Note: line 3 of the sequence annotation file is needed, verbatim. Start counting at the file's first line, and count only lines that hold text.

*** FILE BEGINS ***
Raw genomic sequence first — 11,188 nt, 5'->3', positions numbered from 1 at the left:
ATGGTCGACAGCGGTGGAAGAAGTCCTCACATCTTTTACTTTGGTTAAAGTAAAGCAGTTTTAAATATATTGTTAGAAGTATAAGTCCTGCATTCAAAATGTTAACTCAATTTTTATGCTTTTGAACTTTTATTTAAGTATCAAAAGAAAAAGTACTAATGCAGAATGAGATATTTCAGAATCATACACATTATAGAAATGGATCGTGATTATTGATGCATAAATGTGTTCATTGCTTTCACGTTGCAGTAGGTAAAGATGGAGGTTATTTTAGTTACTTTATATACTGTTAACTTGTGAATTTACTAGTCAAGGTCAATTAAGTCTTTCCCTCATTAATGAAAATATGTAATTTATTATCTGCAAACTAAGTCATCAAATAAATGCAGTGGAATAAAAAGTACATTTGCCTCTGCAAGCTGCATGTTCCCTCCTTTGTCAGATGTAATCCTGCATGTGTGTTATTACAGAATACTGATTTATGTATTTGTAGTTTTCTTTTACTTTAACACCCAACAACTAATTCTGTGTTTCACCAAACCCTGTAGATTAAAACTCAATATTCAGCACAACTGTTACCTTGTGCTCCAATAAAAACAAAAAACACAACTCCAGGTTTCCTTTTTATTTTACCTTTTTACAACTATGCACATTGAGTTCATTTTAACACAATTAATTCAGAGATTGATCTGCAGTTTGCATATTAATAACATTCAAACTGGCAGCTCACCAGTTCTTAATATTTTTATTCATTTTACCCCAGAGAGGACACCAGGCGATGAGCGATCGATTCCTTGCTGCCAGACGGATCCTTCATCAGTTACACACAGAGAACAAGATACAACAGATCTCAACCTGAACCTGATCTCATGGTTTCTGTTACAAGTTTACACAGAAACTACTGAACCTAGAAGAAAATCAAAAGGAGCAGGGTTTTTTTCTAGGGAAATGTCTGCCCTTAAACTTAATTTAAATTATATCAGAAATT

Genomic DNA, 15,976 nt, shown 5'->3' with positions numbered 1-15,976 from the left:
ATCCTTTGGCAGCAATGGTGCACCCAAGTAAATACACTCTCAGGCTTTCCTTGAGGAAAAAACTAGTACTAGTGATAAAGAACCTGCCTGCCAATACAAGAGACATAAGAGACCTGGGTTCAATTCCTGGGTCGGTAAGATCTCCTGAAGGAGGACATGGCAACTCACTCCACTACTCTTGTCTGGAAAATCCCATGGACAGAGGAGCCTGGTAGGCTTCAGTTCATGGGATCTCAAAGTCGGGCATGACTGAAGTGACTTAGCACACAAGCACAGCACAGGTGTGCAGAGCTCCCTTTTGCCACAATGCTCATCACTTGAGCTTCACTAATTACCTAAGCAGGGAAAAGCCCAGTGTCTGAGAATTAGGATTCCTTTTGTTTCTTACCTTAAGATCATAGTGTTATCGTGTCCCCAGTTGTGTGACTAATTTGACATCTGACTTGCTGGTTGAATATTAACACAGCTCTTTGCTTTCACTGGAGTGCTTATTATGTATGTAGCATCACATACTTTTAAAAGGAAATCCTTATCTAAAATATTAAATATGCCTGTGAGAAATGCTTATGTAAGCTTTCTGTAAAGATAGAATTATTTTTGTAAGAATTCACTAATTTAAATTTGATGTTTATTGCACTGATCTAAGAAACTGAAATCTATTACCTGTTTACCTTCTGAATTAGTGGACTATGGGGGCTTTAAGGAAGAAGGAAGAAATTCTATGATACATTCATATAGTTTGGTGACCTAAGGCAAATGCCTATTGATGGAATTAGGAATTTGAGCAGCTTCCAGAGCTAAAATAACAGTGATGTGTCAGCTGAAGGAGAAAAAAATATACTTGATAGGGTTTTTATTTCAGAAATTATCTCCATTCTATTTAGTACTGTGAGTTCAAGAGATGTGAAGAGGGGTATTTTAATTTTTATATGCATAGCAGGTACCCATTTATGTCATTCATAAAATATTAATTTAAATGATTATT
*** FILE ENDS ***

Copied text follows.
Genomic DNA, 15,976 nt, shown 5'->3' with positions numbered 1-15,976 from the left: